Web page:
Shares rise as sentiment recovers

    0
    88

    Shares in London were around 1.7% higher and sterling recovered slightly from a 31-year low.

    The 100 share index was up 112.31 in morning trade to 6,575.90.

    The pound rose 0.40% against the dollar to $1.2982 and was 0.54% higher against the euro at €1.1710.

    Investors were reassured by strong economic data from the US on Wednesday and by expectations that interest rates will remain low for quite some time to come.

    US service sector hit a seven-month high in June as new orders surged and companies hired more.

    Despite a sharp sell-off after the Brexit vote, the FTSE 100 is up more than 3% since its close on June 23. However, it is down around 10% in dollar terms as the slump in sterling to a 31-year low has reduced the dollar value of the market.

    Edge

    While there were some tentative signs of recovery in riskier assets, investors were still on edge over the fallout from the Brexit vote which helped extend a rally in gold prices.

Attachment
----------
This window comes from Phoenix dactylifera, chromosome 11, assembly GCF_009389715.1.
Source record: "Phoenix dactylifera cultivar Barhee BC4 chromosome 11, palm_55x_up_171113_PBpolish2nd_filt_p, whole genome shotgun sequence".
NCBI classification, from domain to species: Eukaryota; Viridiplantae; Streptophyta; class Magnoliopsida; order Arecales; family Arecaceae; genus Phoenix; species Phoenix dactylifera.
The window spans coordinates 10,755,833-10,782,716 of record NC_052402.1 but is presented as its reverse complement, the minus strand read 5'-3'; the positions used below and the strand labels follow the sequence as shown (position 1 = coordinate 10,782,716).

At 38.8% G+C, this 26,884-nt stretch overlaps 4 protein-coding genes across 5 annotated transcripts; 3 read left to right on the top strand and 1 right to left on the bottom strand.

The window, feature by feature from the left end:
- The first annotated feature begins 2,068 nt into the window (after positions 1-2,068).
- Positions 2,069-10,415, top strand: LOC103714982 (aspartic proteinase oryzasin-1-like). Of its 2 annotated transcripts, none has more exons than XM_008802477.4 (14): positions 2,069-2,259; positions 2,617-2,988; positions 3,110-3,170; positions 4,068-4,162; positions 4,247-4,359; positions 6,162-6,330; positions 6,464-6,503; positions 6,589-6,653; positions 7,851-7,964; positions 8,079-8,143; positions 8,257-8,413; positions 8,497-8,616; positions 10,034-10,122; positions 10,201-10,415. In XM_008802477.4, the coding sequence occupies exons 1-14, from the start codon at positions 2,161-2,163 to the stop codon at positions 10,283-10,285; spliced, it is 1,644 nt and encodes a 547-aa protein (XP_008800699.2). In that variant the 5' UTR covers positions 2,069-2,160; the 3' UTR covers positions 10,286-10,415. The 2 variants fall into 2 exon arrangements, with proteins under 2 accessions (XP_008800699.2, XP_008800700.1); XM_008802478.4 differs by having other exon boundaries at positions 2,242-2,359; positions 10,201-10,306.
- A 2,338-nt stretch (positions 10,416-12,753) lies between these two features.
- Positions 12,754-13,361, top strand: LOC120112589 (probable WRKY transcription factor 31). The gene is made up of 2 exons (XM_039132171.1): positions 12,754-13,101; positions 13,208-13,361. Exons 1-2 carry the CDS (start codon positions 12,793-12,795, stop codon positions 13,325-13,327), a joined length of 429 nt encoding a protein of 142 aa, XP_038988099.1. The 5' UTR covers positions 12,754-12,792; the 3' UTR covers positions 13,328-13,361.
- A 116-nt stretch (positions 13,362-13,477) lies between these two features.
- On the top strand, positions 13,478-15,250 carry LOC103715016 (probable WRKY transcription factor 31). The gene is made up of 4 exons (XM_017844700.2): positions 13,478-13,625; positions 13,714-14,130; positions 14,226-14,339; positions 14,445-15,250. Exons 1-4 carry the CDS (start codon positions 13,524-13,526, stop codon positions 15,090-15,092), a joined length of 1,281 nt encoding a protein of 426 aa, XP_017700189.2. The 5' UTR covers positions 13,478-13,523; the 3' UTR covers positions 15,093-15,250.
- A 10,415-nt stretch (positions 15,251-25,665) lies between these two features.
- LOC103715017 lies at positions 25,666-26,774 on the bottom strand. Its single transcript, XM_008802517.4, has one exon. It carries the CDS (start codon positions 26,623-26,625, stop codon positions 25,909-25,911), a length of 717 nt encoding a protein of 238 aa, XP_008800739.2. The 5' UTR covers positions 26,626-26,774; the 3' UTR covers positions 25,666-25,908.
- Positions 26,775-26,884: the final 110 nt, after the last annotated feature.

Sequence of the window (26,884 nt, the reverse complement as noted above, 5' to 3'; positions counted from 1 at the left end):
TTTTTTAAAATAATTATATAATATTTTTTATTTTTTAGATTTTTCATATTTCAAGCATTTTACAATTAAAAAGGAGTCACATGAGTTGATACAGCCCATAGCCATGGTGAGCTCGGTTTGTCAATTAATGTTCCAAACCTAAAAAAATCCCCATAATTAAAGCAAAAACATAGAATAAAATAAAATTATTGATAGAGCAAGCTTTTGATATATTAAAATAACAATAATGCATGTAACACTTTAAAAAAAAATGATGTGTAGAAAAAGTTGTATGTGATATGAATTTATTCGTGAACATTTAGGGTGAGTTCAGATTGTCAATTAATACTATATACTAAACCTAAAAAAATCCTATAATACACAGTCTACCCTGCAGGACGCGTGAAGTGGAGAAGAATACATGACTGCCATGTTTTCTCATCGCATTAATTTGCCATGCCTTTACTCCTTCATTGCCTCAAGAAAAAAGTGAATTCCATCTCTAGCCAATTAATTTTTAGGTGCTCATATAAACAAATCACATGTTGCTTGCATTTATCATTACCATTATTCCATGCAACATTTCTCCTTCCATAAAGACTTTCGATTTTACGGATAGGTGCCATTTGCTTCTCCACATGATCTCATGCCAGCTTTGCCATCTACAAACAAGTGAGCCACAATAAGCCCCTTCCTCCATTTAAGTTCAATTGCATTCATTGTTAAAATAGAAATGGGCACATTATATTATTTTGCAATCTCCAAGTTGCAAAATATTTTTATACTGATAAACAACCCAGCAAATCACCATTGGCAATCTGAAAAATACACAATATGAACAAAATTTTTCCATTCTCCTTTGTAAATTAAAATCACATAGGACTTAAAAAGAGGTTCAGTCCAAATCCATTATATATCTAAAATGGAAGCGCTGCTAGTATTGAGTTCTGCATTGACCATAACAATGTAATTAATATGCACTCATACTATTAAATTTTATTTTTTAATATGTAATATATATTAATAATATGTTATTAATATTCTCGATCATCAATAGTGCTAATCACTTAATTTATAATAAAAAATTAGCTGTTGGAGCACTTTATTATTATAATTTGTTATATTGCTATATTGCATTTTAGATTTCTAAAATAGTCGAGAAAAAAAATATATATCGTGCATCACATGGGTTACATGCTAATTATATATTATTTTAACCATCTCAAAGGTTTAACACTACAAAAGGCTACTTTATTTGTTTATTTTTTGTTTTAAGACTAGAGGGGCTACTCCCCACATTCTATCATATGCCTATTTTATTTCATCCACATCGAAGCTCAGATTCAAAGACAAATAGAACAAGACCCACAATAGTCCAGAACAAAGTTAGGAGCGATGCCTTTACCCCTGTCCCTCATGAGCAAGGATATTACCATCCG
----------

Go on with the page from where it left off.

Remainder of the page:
The precious metal is trading near its highest price in more than two years. Gold tends to perform well when investors are worried about the performance of riskier assets like equities.

    In a busy company announcement session, shares in Marks and Spencer were down 0.9% after it reported a steep fall in sales.

    AB Foods, owners of Primark, saw shares rise 8.8% to be the biggest gainer on the FTSE.

    It said it was sticking to plans to expand its Primark chain across Europe and the US, and was optimistic about continued growth despite uncertainty created by Brexit.

    Sports Direct shares rose 10% despite a fall of 15% in annual profits as a result of bad publicity about working conditions.

    Sooth

    Late on Wednesday, the latest Federal Reserve minutes were released, showing that prospects of an interest rate hike have diminished.

    This soothed investors who had feared that a rise in interest rates may hinder prospects for economic growth.

    The US central bank’s last meeting in June took place before the UK’s EU referendum.

    However policymakers were concerned the vote would heighten global market uncertainty and potentially hurt the US economic outlook.

    LEAVE A REPLY